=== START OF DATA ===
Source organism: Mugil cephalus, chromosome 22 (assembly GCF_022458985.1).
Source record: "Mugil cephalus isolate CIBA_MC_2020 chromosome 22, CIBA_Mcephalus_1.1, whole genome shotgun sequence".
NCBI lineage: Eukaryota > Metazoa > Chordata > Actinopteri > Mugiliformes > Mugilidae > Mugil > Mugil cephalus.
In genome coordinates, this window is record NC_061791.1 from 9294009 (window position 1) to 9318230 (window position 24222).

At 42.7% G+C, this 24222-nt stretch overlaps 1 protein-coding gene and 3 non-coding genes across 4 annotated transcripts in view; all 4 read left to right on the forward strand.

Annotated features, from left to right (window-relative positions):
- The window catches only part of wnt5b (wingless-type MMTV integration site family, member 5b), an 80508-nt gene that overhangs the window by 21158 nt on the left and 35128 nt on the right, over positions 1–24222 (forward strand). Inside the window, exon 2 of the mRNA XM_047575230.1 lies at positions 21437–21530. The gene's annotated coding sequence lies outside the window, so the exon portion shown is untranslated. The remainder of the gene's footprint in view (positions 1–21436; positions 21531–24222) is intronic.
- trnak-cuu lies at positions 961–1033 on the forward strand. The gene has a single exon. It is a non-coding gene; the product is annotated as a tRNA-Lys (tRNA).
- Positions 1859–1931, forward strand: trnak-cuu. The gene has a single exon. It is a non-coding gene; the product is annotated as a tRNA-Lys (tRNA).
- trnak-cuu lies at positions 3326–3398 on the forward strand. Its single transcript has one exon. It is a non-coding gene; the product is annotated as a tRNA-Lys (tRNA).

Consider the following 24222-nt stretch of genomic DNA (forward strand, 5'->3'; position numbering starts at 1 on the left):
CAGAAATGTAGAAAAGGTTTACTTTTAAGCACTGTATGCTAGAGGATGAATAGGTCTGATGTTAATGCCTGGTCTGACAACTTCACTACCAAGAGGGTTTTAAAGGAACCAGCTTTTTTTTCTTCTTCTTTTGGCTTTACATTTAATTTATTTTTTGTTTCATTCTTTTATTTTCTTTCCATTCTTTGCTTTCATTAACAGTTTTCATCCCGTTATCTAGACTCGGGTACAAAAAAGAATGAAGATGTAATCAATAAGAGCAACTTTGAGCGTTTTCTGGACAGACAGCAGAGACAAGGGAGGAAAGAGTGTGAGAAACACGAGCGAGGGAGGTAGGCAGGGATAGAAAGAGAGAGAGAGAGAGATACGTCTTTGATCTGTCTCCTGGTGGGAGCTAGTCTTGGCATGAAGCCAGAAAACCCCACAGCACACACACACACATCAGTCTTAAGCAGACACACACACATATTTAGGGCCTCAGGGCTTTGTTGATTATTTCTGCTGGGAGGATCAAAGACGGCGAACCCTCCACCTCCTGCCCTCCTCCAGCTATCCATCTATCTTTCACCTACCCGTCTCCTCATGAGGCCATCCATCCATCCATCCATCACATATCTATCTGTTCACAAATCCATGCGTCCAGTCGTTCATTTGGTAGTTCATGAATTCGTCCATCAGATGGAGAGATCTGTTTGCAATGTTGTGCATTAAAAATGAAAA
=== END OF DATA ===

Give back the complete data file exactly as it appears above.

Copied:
Source organism: Mugil cephalus, chromosome 22 (assembly GCF_022458985.1).
Source record: "Mugil cephalus isolate CIBA_MC_2020 chromosome 22, CIBA_Mcephalus_1.1, whole genome shotgun sequence".
NCBI lineage: Eukaryota > Metazoa > Chordata > Actinopteri > Mugiliformes > Mugilidae > Mugil > Mugil cephalus.
In genome coordinates, this window is record NC_061791.1 from 9294009 (window position 1) to 9318230 (window position 24222).

At 42.7% G+C, this 24222-nt stretch overlaps 1 protein-coding gene and 3 non-coding genes across 4 annotated transcripts in view; all 4 read left to right on the forward strand.

Annotated features, from left to right (window-relative positions):
- The window catches only part of wnt5b (wingless-type MMTV integration site family, member 5b), an 80508-nt gene that overhangs the window by 21158 nt on the left and 35128 nt on the right, over positions 1–24222 (forward strand). Inside the window, exon 2 of the mRNA XM_047575230.1 lies at positions 21437–21530. The gene's annotated coding sequence lies outside the window, so the exon portion shown is untranslated. The remainder of the gene's footprint in view (positions 1–21436; positions 21531–24222) is intronic.
- trnak-cuu lies at positions 961–1033 on the forward strand. The gene has a single exon. It is a non-coding gene; the product is annotated as a tRNA-Lys (tRNA).
- Positions 1859–1931, forward strand: trnak-cuu. The gene has a single exon. It is a non-coding gene; the product is annotated as a tRNA-Lys (tRNA).
- trnak-cuu lies at positions 3326–3398 on the forward strand. Its single transcript has one exon. It is a non-coding gene; the product is annotated as a tRNA-Lys (tRNA).

Consider the following 24222-nt stretch of genomic DNA (forward strand, 5'->3'; position numbering starts at 1 on the left):
CAGAAATGTAGAAAAGGTTTACTTTTAAGCACTGTATGCTAGAGGATGAATAGGTCTGATGTTAATGCCTGGTCTGACAACTTCACTACCAAGAGGGTTTTAAAGGAACCAGCTTTTTTTTCTTCTTCTTTTGGCTTTACATTTAATTTATTTTTTGTTTCATTCTTTTATTTTCTTTCCATTCTTTGCTTTCATTAACAGTTTTCATCCCGTTATCTAGACTCGGGTACAAAAAAGAATGAAGATGTAATCAATAAGAGCAACTTTGAGCGTTTTCTGGACAGACAGCAGAGACAAGGGAGGAAAGAGTGTGAGAAACACGAGCGAGGGAGGTAGGCAGGGATAGAAAGAGAGAGAGAGAGAGATACGTCTTTGATCTGTCTCCTGGTGGGAGCTAGTCTTGGCATGAAGCCAGAAAACCCCACAGCACACACACACACATCAGTCTTAAGCAGACACACACACATATTTAGGGCCTCAGGGCTTTGTTGATTATTTCTGCTGGGAGGATCAAAGACGGCGAACCCTCCACCTCCTGCCCTCCTCCAGCTATCCATCTATCTTTCACCTACCCGTCTCCTCATGAGGCCATCCATCCATCCATCCATCACATATCTATCTGTTCACAAATCCATGCGTCCAGTCGTTCATTTGGTAGTTCATGAATTCGTCCATCAGATGGAGAGATCTGTTTGCAATGTTGTGCATTAAAAATGAAAA